ALASKA VOLCANO OBSERVATORY STATUS REPORT U.S. Geological Survey Wednesday, January 18, 2017, 6:25 PM AKST (Thursday, January 19, 2017, 03:25 UTC)
53°55'38" N 168°2'4" W,
Summit Elevation 492 ft (150 m)
Current Volcano Alert Level: WARNING
Current Aviation Color Code: RED
Following an approximately 20-minute-long increase in seismic activity, Bogoslof erupted this afternoon at about 13:20 AKST (22:20 UTC). Pilots reported the cloud reached a height greater than 31,000 ft asl., and prevailing winds carried it northeast over the Bering Sea. This eruption also produced lightning strikes, and infrasound signals detected by sensors in Sand Point and Dillingham.
A satellite image from 13:26 AKST (22:26 UTC), just after this event, showed a dark ash cloud just northeast of Bogoslof. This cloud was darker in color, and presumably more ash-rich, than others we have seen in the eruptive sequence, which began in mid-December 2016. This image also suggests the presence of very hot material (lava) at the surface immediately surrounding the vent – the first such observation during this eruption sequence.
Following the initial explosive eruption, a second, lower-level volcanic cloud is visible in satellite images around 14:00 AKST (23:00 UTC), likely corresponding with an increase in seismic tremor that occurred from 13:40-13:55 AKST (22:40-22:55 UTC). This event was also detected on distant infrasound sensors but did not produce reported lightning. Seismicity remained elevated until 15:45 AKST (00:45 19 January UTC), but no additional eruption clouds have been observed.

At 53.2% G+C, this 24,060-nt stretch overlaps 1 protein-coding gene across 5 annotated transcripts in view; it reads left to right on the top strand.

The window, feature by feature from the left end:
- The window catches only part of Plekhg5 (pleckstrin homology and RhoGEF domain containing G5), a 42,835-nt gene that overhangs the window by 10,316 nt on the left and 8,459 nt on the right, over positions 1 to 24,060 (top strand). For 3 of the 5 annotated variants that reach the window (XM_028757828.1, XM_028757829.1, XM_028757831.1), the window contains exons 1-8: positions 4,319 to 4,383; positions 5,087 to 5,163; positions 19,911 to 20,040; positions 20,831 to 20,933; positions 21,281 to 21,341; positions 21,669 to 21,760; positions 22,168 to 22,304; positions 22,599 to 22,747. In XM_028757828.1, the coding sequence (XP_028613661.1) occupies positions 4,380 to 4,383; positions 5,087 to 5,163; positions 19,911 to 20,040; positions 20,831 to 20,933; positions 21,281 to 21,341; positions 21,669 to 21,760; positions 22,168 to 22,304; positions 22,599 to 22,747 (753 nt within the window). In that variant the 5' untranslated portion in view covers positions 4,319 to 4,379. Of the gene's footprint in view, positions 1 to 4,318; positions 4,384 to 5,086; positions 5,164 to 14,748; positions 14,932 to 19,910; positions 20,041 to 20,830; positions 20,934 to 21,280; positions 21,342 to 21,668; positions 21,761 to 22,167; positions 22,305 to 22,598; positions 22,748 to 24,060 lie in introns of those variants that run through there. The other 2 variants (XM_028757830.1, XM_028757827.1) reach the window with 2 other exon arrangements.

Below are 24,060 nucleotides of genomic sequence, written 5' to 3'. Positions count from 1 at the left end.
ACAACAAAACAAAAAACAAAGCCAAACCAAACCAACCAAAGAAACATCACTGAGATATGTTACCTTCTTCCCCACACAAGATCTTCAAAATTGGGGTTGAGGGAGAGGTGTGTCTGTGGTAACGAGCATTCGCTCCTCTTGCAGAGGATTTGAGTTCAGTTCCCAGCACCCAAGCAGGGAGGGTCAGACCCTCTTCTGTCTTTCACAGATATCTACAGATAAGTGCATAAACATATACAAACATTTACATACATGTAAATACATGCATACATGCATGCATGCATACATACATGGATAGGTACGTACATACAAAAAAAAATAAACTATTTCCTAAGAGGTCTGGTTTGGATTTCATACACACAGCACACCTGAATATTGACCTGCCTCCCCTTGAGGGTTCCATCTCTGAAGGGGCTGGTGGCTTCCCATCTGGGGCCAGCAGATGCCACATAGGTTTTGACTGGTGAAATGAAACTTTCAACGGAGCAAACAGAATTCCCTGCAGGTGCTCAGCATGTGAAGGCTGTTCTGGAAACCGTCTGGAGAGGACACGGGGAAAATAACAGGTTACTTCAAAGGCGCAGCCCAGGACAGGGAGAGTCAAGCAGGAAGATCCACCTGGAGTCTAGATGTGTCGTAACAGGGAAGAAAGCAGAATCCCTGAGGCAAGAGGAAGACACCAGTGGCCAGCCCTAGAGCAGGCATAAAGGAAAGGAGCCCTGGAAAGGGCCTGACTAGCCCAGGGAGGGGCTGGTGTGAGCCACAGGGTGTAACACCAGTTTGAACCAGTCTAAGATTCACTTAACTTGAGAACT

The Aviation Color Code remains at RED and the Alert Level remains at WARNING.
AVO has no ground-based volcano monitoring equipment on Bogoslof volcano. We continue to monitor satellite images, data from distant seismic and infrasound instruments, and information from the Worldwide Lightning Location Network for indications of significant activity.
AVO scientists conduct daily checks of earthquake activity at all seismically-monitored volcanoes, examine web camera and satellite images for evidence of airborne ash and elevated surface temperatures, and consult other monitoring data as needed.
Jeff Freymueller, Coordinating Scientist, UAFGI
firstname.lastname@example.org (907) 322-4085
The Alaska Volcano Observatory is a cooperative program of the U.S. Geological Survey, the University of Alaska Fairbanks Geophysical Institute, and the Alaska Division of Geological and Geophysical Surveys.